Dirk: Megadeth is my main focus from now on. It takes a lot of time and energy to travel across the globe. When there’s a break from the touring schedule, I’ll get to work in my studio. We’ve already discussed the next album and Dave asked me to contribute ideas, so I’m more than a little excited to see what I can come up with. Bent Sea is a different mindset. It’s a spur of the moment type thing without any business plan. The idea from the get-go was basically “no pressure” and I intend to keep it that way. As for Scarve, we’ve been recording ideas for years. There might even be enough to make a record but it’s a matter of us getting together and jamming. Our best stuff was written together in a room. We wouldn’t release anything unless it’s right up there with albums like Irradiant and Luminiferous.
AATR: Speaking of Bent Sea, it is great to finally see the new Split EP with To Dust being released on vinyl. Are there any other plans for Bent Sea to release anything else in the future or is it too soon to answer?
Dirk: I’m really excited about the split with To Dust. The Bent Sea side was completed at the same time as the split releases with Usurpress and Torture Division but these songs have a bit of a different feel to them. The title track has some Covenant-era Morbid Angel influences. There’s also a cover of Animals by Godflesh; both the music and the message of that song really appeal to me and I tried to imagine how it would have sounded back when Justin Broadrick was still in Napalm Death. I think it came out great and Justin actually liked the result, so that’s pretty amazing! You’ll definitely hear more of Bent Sea in the future.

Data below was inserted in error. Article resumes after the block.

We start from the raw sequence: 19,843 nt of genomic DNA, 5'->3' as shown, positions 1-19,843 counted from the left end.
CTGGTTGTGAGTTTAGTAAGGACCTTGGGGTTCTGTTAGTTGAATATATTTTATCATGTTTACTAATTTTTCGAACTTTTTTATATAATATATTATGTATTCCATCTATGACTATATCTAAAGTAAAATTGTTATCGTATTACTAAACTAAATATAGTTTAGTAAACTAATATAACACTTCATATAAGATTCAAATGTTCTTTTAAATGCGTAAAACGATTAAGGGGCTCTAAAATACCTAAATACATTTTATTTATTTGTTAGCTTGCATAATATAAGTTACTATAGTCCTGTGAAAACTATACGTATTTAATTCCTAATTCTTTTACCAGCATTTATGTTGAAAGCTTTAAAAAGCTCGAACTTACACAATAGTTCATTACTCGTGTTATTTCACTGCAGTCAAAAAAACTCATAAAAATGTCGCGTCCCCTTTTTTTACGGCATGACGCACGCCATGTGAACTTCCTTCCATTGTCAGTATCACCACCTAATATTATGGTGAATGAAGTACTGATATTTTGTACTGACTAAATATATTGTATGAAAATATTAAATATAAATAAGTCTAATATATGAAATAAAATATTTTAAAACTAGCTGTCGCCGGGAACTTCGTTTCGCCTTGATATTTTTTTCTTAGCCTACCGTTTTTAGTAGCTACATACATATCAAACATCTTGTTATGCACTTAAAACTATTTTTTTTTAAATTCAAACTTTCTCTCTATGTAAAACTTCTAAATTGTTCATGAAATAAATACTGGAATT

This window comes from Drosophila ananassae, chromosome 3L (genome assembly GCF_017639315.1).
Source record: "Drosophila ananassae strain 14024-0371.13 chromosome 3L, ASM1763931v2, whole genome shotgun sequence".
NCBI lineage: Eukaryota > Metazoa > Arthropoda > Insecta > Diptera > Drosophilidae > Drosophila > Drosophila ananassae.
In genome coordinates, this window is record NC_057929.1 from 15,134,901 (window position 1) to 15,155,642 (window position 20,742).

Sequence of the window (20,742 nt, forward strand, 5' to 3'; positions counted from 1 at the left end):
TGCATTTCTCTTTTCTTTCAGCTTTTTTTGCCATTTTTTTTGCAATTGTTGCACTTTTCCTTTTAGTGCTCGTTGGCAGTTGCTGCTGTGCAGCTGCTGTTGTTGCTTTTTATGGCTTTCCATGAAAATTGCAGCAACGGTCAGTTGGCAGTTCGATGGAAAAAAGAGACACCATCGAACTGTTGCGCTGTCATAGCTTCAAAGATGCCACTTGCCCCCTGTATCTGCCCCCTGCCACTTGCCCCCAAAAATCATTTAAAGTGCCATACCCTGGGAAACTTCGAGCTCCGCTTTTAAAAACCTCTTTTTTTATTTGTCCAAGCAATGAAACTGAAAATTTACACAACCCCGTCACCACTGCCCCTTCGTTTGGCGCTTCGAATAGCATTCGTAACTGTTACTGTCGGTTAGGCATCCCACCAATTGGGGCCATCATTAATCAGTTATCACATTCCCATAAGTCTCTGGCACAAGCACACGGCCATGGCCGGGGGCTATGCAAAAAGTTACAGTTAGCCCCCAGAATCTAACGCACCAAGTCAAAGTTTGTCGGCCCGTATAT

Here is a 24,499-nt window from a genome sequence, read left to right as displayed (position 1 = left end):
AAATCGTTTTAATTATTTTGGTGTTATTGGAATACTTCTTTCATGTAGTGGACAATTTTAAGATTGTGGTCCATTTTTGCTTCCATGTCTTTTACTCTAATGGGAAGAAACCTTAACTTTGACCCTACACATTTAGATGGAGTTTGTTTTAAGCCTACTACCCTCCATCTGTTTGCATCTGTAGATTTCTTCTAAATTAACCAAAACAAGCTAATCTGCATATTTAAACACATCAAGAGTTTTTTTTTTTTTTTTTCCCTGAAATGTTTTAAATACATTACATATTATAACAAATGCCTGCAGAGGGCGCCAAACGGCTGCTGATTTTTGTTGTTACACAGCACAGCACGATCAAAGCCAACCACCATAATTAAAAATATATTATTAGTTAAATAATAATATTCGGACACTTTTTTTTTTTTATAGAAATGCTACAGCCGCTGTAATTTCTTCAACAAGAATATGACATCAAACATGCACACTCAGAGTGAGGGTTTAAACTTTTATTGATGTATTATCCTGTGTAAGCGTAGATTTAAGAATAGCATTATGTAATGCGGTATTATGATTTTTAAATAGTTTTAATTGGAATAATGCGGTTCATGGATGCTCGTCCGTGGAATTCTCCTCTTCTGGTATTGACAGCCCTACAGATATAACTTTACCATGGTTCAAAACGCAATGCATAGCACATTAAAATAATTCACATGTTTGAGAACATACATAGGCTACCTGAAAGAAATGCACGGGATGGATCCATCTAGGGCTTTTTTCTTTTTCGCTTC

AATR: Apart from the last track of the set what’s the most fun/fave to play?
Dirk: I really like the drum grooves in “Wake Up Dead”. It’s quite seventies influenced with some cool accents and fills. “Tornado of Souls” and “Poison Was the Cure” are a lot fun to play… In fact, anything off of Rust In Peace is a blast. The songs from Dystopia have enough double kick action to keep me on my feet. We’ve also been adding some tunes from Killing Is My Business, they’re pretty intense with that old school thrash vibe. But I enjoy playing more straightforward stuff like “A Tout Le Monde” or “Trust” as well. We usually play around twenty songs and every song has its place in the set.
AATR: Finally, do you have a message or some words you want to give to your fans?
Dirk: Thank you to the Megadeth fans for welcoming me into the fold. It’s been a pleasure getting to know you all. I also want to thank the Soilwork fans for following me in this new adventure. I’ll see you on the road!